Longbow Hunting Ibex in Madrid: Stalking Mountain Game

Posted on June 14, 2013

In a recent post you read all about longbow hunting in the mountains of Madrid and how to prepare for unknown territory. Now find out about getting primed for the hunt!

Fixin’ to share my lunch of bread and Prosciutto with the one of the game scout’s dog. And yeah, that’s snow in the background.

Fixin’ to share my lunch of bread and Prosciutto with the one of the game scout’s dog. And yeah, that’s snow in the background.

 

Once in the mountains, we were constantly glassing for goats, and I vividly remember spotting my first Gredos ibex. He was a spectacular billy, black on his back and sides, with a white belly, neck and cheeks. The wide-flaring horns, chipped and worn from a rugged life lived in this inhospitable country, were awesome, and I instantly wanted to see them up close. The billy, on the other hand, looking straight down on us from his lofty perch in the rocks, already had us pinned from 500 yards, and he was quite obviously uninterested in my getting a closer look. Thus, the hunt was on, and I realized this wasn’t going to be easy, as these beasts were most assuredly wide awake!

 

We saw quite a few billies over the course of the hunt, but we were looking for something exceptional, and eventually we found him about half way up a wide box canyon. He was feeding, and unaware of us, but he was in a tough spot to approach.

 

Stalking Mountain Game

In my experience, stalking mountain game is an exercise rewarded with success far more often when attempted from above the quarry. Or at least from an angle coming in from the side, assuming a cooperating wind. In this case, however, the only option available was from below. Oh well, it was time to earn my keep!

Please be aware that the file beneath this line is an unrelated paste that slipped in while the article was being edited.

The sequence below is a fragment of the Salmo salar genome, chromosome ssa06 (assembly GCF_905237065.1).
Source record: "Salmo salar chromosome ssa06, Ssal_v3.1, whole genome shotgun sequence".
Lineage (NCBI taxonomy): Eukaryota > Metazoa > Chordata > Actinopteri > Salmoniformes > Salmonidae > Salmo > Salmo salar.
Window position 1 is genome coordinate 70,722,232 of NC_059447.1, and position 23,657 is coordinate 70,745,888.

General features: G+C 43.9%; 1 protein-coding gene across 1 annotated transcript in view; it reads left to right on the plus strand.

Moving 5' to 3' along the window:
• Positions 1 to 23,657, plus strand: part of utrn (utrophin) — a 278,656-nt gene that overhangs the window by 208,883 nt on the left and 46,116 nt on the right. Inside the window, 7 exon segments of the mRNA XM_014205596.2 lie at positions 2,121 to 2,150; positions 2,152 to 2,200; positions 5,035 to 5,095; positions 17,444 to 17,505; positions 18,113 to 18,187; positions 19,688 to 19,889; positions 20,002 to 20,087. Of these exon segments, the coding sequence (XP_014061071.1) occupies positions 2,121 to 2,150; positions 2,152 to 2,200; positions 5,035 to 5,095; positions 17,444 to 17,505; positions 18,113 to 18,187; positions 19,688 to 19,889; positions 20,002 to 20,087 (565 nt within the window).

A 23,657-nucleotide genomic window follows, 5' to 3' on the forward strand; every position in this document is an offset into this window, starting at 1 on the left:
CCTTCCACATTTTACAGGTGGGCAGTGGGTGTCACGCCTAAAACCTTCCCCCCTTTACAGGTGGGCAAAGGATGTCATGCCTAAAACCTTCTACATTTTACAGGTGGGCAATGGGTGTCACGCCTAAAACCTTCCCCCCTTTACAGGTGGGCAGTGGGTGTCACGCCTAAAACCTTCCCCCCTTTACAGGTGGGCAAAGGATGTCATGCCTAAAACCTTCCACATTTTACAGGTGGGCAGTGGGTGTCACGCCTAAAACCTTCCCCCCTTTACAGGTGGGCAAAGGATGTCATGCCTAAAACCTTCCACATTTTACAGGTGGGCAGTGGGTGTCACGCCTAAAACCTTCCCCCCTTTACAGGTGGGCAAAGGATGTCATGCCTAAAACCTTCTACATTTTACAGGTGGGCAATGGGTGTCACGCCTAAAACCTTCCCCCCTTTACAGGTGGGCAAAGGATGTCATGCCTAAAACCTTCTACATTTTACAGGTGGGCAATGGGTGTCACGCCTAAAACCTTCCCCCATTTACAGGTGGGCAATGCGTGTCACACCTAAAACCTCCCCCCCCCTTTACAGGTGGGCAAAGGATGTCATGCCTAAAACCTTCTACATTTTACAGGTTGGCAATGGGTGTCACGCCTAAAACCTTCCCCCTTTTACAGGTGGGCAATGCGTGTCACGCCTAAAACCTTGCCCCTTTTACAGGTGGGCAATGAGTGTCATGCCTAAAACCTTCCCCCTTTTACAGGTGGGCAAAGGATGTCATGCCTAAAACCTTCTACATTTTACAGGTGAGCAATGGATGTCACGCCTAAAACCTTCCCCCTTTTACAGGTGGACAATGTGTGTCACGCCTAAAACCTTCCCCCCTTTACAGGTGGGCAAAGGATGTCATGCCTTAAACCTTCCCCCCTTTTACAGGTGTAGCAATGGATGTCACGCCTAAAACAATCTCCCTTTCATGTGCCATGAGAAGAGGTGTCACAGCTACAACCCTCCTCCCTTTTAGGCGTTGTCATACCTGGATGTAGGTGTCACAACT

The terrain was brushy and steep, and the big billies preferred the rocks. I was virtually directly above the Ibex when I arrowed him.

The terrain was brushy and steep, and the big billies preferred the rocks. I was virtually directly above the Ibex when I arrowed him.

 

Leaving Giuseppe and the head gamekeeper hunkered down behind some brush, up the canyon I went, mostly on my belly. It was slow going, and when I had finally closed the distance to about 100 yards, the geography of the canyon hid me from the goat’s line of sight. Taking a short breather, I heard rustling from below me. I glanced in that direction, mortified that I had inadvertently crawled into an unseen ibex!

 

To my relief, if not confusion, I saw Carlos crawling up the hill toward me. When he got next to me, though my Spanish is edgy at best, I sensed from his words and demeanor that he wanted in on the deal. Later, I found out it was bad form to exclude the head guy from the end game. So, a little concerned about the two of us trying to get close enough to this magnificent billy for a longbow shot, off we went.

 

Taking the Shot

Twenty-five minutes later, after creeping ever upward on belly and knees through the broken rock and thick brush, I was in range. That didn’t mean that I had a shot. The feeding ibex would present a momentary opportunity, only to casually move through what were almost tunnels in the thick, chest-high cover to another tasty bit of forage. It was terribly frustrating. We had done a good job to this point, but I was convinced that with two men crawling through these brushy tunnels, and being within 25 yards or so, we were gonna get busted. My experience told me it was just a matter of time…

 

It was November, and there was snow on the ground just a few hundred yards above us, but this particular day was unseasonably warm. I was dressed for colder weather, wearing a one piece “union suit” long underwear, and now I was sweating hard. Continuing to crawl, sweat dripping in my eyes, I knew we had to make something happen or the whole exercise was going to be in vain. Though I could hear him moving and feeding, I had lost sight of him.

 

But then suddenly I caught movement above me, just to my right front, and there he was! My adrenaline surged, and while nocking an arrow, I began the familiar exercise of calming myself for the immanent shot. Moving just a yard or two to get into a position where the limbs of my 66-inch longbow would not be impeded, I confidently drew, anchored and released at the quartered-away billy.

 

Disaster!

 

Stay tuned to find out what happens next!

By Lew Webb

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